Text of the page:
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syria torture 2Syrians who escaped the dictatorship of Bashar Assad said Tuesday that the use of torture by the regime as documented by the release of hundreds of new photographs is commonplace.

“I was detained multiple times and tortured until my ribs and four of my fingers broke even though I was blindfolded, handcuffed and my legs were tied,” said Nayef al-Sari, 40, an activist in Daraa, Syria. “This regime tortures because it can’t handle the revolution on the ground and is trying to assert power again. It has much blood on its hands.”

On Monday, a report by three international war crimes prosecutors obtained by USA TODAY and first reported by CNN and the Guardian newspaper accused the Syrian government of the “systemic” killing of 11,000 people detained by the regime from the start of the revolution in March 2011 until last August.

The report is based on smuggled photos taken by a defector who worked with the military photographing the bodies for death certificates of regime opponents who were tortured and starved to death.

On Tuesday, the group Human Rights Watch accused the United States of solely focusing on peace talks rather than putting “real pressure” on the Assad regime to end its campaign of systematic murder and bring those responsible to account. The group also accused Russia and China of shielding their ally Syria from concrete action at the United Nations.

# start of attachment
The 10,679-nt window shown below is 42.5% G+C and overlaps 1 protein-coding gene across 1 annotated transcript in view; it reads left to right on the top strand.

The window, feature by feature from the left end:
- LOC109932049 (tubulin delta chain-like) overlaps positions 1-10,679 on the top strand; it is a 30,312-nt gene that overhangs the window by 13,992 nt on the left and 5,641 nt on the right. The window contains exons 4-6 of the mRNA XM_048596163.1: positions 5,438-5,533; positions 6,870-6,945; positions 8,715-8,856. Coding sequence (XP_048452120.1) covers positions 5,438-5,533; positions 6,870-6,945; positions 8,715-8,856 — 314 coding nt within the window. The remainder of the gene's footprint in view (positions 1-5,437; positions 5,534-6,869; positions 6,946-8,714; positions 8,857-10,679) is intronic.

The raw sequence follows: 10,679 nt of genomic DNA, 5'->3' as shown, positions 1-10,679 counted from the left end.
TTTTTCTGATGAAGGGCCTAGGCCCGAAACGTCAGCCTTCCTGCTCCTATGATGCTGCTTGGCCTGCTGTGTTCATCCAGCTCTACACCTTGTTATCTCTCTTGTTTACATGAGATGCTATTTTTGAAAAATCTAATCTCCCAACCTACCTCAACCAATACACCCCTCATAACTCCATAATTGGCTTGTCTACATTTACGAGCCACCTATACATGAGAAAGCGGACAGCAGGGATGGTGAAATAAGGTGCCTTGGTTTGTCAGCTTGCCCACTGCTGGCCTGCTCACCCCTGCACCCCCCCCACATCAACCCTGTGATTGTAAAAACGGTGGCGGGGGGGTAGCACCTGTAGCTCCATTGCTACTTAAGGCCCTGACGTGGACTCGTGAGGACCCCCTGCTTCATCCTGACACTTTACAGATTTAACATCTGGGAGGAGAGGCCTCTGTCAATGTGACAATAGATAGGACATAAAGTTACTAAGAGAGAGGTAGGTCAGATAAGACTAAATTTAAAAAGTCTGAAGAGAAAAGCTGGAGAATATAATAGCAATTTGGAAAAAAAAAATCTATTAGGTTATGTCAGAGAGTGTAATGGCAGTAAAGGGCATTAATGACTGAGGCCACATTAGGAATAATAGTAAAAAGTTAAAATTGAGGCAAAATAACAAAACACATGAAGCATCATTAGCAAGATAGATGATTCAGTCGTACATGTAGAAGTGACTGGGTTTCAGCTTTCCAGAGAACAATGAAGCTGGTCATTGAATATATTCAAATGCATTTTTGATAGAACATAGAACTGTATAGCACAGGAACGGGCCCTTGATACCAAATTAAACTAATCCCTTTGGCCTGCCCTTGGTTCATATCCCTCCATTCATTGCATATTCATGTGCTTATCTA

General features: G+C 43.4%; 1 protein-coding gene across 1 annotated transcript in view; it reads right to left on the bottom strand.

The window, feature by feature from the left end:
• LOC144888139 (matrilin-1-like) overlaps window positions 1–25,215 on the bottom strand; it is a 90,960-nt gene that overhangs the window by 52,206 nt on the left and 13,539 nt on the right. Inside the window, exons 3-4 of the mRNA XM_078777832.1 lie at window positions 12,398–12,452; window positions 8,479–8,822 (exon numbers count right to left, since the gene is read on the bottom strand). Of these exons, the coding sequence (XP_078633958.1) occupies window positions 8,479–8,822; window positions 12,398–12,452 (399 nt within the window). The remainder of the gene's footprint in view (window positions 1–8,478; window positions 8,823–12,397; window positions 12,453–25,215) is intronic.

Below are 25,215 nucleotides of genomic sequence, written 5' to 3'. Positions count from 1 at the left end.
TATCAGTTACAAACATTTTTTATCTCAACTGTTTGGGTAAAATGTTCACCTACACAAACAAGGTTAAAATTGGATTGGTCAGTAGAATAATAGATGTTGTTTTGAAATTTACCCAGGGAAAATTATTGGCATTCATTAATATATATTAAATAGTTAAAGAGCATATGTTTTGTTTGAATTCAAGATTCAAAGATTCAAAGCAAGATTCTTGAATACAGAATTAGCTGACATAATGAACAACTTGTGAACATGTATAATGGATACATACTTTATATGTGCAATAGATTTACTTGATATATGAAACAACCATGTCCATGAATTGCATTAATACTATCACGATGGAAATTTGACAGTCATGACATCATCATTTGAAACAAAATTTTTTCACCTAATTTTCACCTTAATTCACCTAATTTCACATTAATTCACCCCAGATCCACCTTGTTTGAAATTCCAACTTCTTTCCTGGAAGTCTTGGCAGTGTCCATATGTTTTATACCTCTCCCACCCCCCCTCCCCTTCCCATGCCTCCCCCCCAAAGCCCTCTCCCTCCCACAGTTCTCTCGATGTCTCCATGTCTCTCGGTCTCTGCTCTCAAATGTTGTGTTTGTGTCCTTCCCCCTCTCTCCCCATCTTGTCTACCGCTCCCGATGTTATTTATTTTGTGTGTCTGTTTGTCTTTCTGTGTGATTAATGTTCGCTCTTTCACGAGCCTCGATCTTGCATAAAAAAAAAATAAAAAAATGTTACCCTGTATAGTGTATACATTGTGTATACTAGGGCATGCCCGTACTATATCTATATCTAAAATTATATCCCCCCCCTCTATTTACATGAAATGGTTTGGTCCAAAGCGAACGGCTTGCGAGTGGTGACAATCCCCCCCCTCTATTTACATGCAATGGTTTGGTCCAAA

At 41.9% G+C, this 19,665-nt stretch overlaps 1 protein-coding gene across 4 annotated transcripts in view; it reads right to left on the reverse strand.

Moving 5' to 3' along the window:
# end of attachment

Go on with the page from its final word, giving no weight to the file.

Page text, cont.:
Peace talks overseen by the United Nations and pushed by the Obama administration are scheduled to begin Wednesday in Geneva. But Syrian opponents to Assad have not decided whether they will attend because they say the focus should be on bringing Assad to justice.

“We cannot afford to wait for the distant prospect of a peace accord before the killing of 5,000 civilians a month comes to an end,” Kenneth Roth, executive director of Human Rights Watch, said during the release of the group’s annual report in Berlin Tuesday. “The mass atrocities being committed in Syria should have equal focus to the peace process.”

The new report of atrocities by Assad’s regime is based on a review of the smuggled photos of by a team of internationally renowned war crimes prosecutors and forensic experts. The team says the photos represent “direct evidence” of “systematic torture and killing” by the Assad regime.

The report is based on photographs of thousands of dead bodies of alleged detainees killed in Syrian government custody.

“This is a smoking gun,” David Crane, one of the

report’s authors, told CNN. “Any prosecutor would like this kind of evidence — the photos and the process. This is direct evidence of the regime’s killing machine.”

Human Rights Watch says the report shows that Assad must be tried for war crimes. But some Syrian activists doubt this will ever happen. They say Assad paid no price when he gassed hundreds of families to death last year in an attack that President Obama had said warranted a military response from the West. No such response came.

“Before the revolution everyone who opposed the regime in even the smallest thought or action was arrested and tortured,” said al-Sari. “I know this bloody regime and it will not change but will escalate: Every time it loses something on the ground and gets weaker, its brutality increases.”

USA Today

Photo: Syrian troops torturing men who they claim transferred arms to the rebels.

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